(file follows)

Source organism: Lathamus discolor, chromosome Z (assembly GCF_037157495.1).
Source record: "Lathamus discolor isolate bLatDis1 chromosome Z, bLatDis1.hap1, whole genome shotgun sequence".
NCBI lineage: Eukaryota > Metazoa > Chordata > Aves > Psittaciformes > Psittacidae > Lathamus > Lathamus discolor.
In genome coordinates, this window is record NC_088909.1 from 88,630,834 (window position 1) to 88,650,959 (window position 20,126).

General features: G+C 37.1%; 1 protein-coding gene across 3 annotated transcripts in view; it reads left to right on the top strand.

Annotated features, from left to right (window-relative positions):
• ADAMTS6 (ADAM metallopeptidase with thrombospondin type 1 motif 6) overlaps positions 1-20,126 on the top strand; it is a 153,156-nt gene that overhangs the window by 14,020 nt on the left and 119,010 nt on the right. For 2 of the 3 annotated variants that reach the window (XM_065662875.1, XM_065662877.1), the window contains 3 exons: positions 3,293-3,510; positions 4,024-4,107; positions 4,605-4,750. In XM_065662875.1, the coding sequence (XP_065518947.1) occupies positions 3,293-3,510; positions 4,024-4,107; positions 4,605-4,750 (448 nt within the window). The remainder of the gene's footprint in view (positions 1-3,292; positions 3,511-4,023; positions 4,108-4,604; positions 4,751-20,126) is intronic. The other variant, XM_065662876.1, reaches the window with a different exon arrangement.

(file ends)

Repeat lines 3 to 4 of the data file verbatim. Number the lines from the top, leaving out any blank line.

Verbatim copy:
NCBI lineage: Eukaryota > Metazoa > Chordata > Aves > Psittaciformes > Psittacidae > Lathamus > Lathamus discolor.
In genome coordinates, this window is record NC_088909.1 from 88,630,834 (window position 1) to 88,650,959 (window position 20,126).